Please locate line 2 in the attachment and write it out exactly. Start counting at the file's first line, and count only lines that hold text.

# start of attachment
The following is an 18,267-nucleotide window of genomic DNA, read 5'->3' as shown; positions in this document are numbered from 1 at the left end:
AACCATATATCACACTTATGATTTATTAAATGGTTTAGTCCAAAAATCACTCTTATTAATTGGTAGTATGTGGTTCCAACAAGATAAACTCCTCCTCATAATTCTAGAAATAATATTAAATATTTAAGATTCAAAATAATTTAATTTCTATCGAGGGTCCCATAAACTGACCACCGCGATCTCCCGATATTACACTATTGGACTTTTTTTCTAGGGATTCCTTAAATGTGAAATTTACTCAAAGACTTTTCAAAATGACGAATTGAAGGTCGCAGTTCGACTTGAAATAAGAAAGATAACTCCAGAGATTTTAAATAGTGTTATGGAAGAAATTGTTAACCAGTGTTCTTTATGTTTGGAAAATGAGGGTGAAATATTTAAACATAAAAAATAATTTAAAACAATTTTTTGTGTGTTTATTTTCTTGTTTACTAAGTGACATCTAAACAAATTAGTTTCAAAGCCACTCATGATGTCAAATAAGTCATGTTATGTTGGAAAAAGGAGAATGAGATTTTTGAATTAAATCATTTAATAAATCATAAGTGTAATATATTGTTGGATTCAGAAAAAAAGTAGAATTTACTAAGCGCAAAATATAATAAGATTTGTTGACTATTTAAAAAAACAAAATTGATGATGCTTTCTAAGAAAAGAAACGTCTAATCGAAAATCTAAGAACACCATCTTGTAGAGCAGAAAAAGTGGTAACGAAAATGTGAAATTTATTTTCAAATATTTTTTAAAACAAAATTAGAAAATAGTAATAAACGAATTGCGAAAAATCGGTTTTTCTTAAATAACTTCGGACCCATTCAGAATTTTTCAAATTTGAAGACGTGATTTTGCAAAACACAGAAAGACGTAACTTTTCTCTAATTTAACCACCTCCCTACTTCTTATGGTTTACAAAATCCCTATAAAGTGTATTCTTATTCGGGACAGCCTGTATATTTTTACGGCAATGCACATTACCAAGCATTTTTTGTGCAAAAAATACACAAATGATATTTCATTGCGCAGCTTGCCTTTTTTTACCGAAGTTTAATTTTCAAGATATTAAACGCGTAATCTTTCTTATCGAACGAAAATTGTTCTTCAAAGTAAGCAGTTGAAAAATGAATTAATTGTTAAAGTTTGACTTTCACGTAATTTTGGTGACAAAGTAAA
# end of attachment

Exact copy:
AACCATATATCACACTTATGATTTATTAAATGGTTTAGTCCAAAAATCACTCTTATTAATTGGTAGTATGTGGTTCCAACAAGATAAACTCCTCCTCATAATTCTAGAAATAATATTAAATATTTAAGATTCAAAATAATTTAATTTCTATCGAGGGTCCCATAAACTGACCACCGCGATCTCCCGATATTACACTATTGGACTTTTTTTCTAGGGATTCCTTAAATGTGAAATTTACTCAAAGACTTTTCAAAATGACGAATTGAAGGTCGCAGTTCGACTTGAAATAAGAAAGATAACTCCAGAGATTTTAAATAGTGTTATGGAAGAAATTGTTAACCAGTGTTCTTTATGTTTGGAAAATGAGGGTGAAATATTTAAACATAAAAAATAATTTAAAACAATTTTTTGTGTGTTTATTTTCTTGTTTACTAAGTGACATCTAAACAAATTAGTTTCAAAGCCACTCATGATGTCAAATAAGTCATGTTATGTTGGAAAAAGGAGAATGAGATTTTTGAATTAAATCATTTAATAAATCATAAGTGTAATATATTGTTGGATTCAGAAAAAAAGTAGAATTTACTAAGCGCAAAATATAATAAGATTTGTTGACTATTTAAAAAAACAAAATTGATGATGCTTTCTAAGAAAAGAAACGTCTAATCGAAAATCTAAGAACACCATCTTGTAGAGCAGAAAAAGTGGTAACGAAAATGTGAAATTTATTTTCAAATATTTTTTAAAACAAAATTAGAAAATAGTAATAAACGAATTGCGAAAAATCGGTTTTTCTTAAATAACTTCGGACCCATTCAGAATTTTTCAAATTTGAAGACGTGATTTTGCAAAACACAGAAAGACGTAACTTTTCTCTAATTTAACCACCTCCCTACTTCTTATGGTTTACAAAATCCCTATAAAGTGTATTCTTATTCGGGACAGCCTGTATATTTTTACGGCAATGCACATTACCAAGCATTTTTTGTGCAAAAAATACACAAATGATATTTCATTGCGCAGCTTGCCTTTTTTTACCGAAGTTTAATTTTCAAGATATTAAACGCGTAATCTTTCTTATCGAACGAAAATTGTTCTTCAAAGTAAGCAGTTGAAAAATGAATTAATTGTTAAAGTTTGACTTTCACGTAATTTTGGTGACAAAGTAAA